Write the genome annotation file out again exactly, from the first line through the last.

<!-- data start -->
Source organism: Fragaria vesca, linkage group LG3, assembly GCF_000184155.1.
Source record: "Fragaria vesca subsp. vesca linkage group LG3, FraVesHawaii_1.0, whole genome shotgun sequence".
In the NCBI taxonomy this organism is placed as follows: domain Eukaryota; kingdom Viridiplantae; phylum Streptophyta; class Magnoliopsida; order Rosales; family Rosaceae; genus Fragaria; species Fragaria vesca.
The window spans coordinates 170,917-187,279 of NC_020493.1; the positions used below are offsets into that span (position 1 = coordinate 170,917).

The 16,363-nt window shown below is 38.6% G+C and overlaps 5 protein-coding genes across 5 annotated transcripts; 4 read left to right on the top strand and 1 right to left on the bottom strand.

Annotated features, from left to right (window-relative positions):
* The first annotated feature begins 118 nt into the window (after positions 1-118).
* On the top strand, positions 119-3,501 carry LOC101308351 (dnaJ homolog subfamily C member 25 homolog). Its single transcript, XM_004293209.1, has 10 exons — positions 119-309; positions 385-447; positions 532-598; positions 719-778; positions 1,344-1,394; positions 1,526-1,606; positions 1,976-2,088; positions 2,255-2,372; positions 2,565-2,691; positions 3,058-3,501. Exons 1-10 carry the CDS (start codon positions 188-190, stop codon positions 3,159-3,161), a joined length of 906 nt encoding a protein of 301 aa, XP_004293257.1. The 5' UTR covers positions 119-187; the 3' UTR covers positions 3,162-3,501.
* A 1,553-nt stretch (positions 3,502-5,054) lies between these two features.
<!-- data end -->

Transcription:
Source organism: Fragaria vesca, linkage group LG3, assembly GCF_000184155.1.
Source record: "Fragaria vesca subsp. vesca linkage group LG3, FraVesHawaii_1.0, whole genome shotgun sequence".
In the NCBI taxonomy this organism is placed as follows: domain Eukaryota; kingdom Viridiplantae; phylum Streptophyta; class Magnoliopsida; order Rosales; family Rosaceae; genus Fragaria; species Fragaria vesca.
The window spans coordinates 170,917-187,279 of NC_020493.1; the positions used below are offsets into that span (position 1 = coordinate 170,917).

The 16,363-nt window shown below is 38.6% G+C and overlaps 5 protein-coding genes across 5 annotated transcripts; 4 read left to right on the top strand and 1 right to left on the bottom strand.

Annotated features, from left to right (window-relative positions):
* The first annotated feature begins 118 nt into the window (after positions 1-118).
* On the top strand, positions 119-3,501 carry LOC101308351 (dnaJ homolog subfamily C member 25 homolog). Its single transcript, XM_004293209.1, has 10 exons — positions 119-309; positions 385-447; positions 532-598; positions 719-778; positions 1,344-1,394; positions 1,526-1,606; positions 1,976-2,088; positions 2,255-2,372; positions 2,565-2,691; positions 3,058-3,501. Exons 1-10 carry the CDS (start codon positions 188-190, stop codon positions 3,159-3,161), a joined length of 906 nt encoding a protein of 301 aa, XP_004293257.1. The 5' UTR covers positions 119-187; the 3' UTR covers positions 3,162-3,501.
* A 1,553-nt stretch (positions 3,502-5,054) lies between these two features.